Monday, May 31, 2010
Mittenwald - Southern German Alps
The Bavarian Alps are only a two hour train south of Munich. During the trip we leave the flat lands of the Isar River with their tractors and ploughed fields. Train stations lose their neat and tidy look and in several towns the yards are filled with large logs waiting for transport to sawmills. As we close on the mountains steep pastures and colourful villages like Mittenwald - at first I thought this might mean "in the middle of the bush" but later on a map I noticed both an east forest and west forest so Mittenwald actually is just the forest in the middle.
Mittenwald is a conservative rural community, vividly Catholic in their house paintings and staunchly holding to their values. When I entered stores or restaurants the greeting was always "Grusze Gott", or God's greetings to you. Georg, at the Deutsches Museum, commented that the religious influence of the German Reformation got no further west or south than the Rhine and Danube rivers. Not a hydrological barrier, rather the old boundary of the Roman Empire. South of the line cities remained powerful and conservative social forces maintained the old order through the Middle Ages and into the present. Beyond, in the wilds of the north, who knows what might happen!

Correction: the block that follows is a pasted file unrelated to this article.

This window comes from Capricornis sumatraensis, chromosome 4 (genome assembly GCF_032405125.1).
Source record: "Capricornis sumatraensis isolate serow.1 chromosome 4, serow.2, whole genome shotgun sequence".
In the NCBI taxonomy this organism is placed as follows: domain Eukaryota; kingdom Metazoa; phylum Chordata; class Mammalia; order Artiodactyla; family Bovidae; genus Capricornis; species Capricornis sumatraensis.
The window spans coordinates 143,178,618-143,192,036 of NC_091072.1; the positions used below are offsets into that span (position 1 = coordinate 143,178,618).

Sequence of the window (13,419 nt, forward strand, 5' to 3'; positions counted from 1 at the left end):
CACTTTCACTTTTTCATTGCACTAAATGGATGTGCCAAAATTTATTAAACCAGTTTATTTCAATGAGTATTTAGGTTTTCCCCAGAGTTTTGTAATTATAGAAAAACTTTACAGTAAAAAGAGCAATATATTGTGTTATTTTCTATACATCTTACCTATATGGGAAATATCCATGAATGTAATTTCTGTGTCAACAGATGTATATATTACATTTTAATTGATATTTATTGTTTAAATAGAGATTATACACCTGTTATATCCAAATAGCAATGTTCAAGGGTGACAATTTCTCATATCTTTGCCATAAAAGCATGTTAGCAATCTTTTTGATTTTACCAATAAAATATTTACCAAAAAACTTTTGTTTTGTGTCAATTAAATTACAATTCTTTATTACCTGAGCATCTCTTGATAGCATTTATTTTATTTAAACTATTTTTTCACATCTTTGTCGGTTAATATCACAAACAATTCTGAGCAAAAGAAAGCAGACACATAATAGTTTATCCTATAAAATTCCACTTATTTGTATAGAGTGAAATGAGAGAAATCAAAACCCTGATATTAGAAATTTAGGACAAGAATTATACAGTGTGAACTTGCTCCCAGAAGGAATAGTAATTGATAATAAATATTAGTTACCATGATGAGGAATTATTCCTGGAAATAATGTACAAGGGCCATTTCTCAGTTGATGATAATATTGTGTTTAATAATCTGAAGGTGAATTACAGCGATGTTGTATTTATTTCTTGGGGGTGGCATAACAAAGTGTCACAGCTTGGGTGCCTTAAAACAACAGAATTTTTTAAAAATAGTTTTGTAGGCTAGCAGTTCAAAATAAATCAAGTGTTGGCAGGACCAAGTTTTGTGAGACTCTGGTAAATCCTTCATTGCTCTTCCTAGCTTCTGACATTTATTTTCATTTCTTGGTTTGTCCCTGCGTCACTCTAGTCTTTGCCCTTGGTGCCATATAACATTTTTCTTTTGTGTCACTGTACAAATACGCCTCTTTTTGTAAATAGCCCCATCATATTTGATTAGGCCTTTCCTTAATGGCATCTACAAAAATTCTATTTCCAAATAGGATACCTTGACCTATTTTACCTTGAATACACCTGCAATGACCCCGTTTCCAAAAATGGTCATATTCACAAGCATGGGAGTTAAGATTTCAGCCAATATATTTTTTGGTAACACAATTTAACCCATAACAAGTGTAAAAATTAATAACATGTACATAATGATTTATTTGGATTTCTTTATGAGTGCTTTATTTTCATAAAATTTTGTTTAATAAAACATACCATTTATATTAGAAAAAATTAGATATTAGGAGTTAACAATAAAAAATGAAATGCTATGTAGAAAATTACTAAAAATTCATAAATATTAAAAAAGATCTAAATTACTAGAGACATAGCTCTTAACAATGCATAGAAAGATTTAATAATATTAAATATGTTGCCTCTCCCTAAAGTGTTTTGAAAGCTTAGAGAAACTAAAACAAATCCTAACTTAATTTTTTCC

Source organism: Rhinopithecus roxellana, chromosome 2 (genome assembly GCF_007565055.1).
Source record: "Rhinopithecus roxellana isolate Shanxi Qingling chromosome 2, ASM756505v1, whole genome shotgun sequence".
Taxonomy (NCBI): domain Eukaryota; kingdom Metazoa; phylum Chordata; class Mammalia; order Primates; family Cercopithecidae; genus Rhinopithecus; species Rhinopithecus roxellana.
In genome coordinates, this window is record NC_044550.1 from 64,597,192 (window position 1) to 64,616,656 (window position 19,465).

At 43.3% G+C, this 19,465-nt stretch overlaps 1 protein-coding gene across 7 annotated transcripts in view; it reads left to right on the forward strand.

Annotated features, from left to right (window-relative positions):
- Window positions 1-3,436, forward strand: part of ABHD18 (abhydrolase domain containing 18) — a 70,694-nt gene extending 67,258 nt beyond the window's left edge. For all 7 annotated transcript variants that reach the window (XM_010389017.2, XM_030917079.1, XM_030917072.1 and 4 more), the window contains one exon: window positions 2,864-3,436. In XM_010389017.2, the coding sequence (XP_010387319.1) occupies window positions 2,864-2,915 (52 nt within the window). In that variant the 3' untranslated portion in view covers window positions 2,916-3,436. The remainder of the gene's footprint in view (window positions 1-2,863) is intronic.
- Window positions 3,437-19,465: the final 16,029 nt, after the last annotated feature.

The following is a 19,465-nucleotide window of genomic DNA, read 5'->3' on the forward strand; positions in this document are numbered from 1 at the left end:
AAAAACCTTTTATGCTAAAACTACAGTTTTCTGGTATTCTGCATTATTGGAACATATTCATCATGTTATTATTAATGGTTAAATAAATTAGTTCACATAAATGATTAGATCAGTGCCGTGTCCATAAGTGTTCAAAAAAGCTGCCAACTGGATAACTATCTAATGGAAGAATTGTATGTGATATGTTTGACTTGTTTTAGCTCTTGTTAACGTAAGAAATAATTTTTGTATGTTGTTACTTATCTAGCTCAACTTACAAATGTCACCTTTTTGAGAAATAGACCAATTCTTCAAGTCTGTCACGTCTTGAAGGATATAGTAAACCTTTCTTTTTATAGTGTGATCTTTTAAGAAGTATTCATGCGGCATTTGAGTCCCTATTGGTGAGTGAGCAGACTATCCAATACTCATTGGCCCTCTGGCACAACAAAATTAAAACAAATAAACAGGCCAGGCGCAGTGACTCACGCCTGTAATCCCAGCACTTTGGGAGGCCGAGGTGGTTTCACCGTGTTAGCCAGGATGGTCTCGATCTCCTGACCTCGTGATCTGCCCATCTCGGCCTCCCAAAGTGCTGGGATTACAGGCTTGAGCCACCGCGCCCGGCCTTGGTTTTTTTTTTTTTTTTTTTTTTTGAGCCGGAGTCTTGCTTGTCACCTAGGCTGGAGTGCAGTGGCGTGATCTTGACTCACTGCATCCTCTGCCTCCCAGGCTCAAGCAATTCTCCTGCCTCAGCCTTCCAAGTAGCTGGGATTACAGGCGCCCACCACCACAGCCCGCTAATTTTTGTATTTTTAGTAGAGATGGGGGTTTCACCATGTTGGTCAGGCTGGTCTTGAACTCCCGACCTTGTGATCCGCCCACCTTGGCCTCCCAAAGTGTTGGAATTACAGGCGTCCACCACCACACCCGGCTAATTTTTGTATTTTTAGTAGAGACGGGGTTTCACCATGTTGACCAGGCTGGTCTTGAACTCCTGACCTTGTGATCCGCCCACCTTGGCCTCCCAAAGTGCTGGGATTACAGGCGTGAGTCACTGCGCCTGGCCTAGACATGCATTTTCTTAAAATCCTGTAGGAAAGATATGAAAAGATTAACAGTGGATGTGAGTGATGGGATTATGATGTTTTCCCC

Spring was well in place during my visit. The forests were emerald and as I hiked up the mountain I heard the most marvelous tinkling sound, rather like a waterfall. However as I closed on it the noise became a most ribald cacophony, a herd of goats, each belled, munching their way along the hill slope. It was lovely to hear.
Towering above the town are the Alps, just beyond is Austria.
On my way back to Munich I stopped to visit a friend who took me to his lake side local, where beer and freshly caught and barbequed mackerel were on the table for my last supper on this trip. We dined across the water from one of the small, but no less eccentric, palaces of "Mad" King Ludwig.